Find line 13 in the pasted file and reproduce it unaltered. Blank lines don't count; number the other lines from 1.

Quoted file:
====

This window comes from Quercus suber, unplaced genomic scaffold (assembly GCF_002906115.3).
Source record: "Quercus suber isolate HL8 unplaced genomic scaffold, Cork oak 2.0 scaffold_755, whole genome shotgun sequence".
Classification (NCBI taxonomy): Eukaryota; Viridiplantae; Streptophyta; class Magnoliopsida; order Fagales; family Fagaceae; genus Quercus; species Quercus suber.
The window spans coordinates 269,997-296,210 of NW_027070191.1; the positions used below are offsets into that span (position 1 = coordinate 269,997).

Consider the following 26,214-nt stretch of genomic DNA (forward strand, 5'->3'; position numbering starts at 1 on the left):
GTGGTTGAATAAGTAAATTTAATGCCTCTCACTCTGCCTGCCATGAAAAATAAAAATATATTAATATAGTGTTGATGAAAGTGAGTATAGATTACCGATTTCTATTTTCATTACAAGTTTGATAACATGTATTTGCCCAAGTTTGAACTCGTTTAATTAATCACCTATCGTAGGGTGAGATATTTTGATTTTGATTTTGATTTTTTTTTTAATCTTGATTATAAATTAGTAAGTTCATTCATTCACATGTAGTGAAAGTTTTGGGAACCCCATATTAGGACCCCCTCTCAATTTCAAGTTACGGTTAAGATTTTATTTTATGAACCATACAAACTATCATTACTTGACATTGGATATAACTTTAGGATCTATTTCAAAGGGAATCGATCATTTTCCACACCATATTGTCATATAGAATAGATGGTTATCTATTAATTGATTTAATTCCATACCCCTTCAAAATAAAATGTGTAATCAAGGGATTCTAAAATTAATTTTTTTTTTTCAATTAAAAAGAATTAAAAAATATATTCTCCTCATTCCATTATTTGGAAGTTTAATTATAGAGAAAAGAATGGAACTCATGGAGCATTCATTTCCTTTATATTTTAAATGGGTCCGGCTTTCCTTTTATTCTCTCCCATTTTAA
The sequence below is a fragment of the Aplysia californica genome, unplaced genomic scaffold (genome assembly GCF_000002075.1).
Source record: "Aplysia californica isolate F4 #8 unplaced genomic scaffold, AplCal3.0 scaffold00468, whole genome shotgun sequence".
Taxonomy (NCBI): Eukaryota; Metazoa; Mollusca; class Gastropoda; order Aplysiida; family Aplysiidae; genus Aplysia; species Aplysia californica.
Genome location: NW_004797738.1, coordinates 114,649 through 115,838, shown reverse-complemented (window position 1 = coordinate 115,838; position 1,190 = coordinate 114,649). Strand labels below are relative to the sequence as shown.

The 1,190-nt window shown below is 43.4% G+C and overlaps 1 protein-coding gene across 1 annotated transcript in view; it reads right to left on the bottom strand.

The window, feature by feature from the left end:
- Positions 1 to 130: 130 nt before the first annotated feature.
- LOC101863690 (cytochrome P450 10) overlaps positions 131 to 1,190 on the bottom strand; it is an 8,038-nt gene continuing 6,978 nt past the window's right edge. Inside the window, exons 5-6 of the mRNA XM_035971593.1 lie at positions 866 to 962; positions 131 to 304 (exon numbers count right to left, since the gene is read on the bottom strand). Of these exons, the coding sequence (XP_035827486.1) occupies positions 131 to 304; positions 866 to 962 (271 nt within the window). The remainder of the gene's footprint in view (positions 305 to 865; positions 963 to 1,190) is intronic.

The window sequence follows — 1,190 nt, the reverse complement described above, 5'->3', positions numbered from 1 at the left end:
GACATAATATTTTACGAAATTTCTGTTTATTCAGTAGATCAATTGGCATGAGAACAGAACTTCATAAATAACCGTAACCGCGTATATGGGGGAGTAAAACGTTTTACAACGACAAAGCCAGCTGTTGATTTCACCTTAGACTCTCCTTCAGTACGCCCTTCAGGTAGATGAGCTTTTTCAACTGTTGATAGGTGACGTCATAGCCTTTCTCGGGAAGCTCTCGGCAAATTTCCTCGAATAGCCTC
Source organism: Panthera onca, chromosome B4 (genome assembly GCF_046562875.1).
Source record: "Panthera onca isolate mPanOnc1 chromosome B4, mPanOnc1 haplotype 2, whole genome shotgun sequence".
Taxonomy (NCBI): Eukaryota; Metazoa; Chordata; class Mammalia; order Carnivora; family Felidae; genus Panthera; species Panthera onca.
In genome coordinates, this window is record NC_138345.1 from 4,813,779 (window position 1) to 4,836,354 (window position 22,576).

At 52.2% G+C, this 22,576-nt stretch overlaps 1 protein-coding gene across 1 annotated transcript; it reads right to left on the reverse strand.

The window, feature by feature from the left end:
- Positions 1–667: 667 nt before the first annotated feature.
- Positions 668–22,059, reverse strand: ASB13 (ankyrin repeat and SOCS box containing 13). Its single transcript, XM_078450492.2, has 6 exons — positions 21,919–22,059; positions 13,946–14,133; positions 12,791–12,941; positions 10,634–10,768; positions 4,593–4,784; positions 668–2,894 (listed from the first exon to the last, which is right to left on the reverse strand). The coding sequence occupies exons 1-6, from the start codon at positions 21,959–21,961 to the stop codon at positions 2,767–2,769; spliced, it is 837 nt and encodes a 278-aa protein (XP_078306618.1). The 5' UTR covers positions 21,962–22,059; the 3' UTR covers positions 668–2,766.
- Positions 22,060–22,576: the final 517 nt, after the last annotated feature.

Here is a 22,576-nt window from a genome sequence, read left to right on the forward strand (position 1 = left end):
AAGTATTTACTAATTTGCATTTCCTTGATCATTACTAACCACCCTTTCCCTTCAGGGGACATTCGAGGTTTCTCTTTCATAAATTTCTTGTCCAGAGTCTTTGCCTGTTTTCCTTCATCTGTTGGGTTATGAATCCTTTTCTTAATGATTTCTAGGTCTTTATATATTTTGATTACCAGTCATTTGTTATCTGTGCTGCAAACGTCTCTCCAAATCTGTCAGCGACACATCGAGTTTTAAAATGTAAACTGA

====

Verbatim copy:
- Positions 1 to 130: 130 nt before the first annotated feature.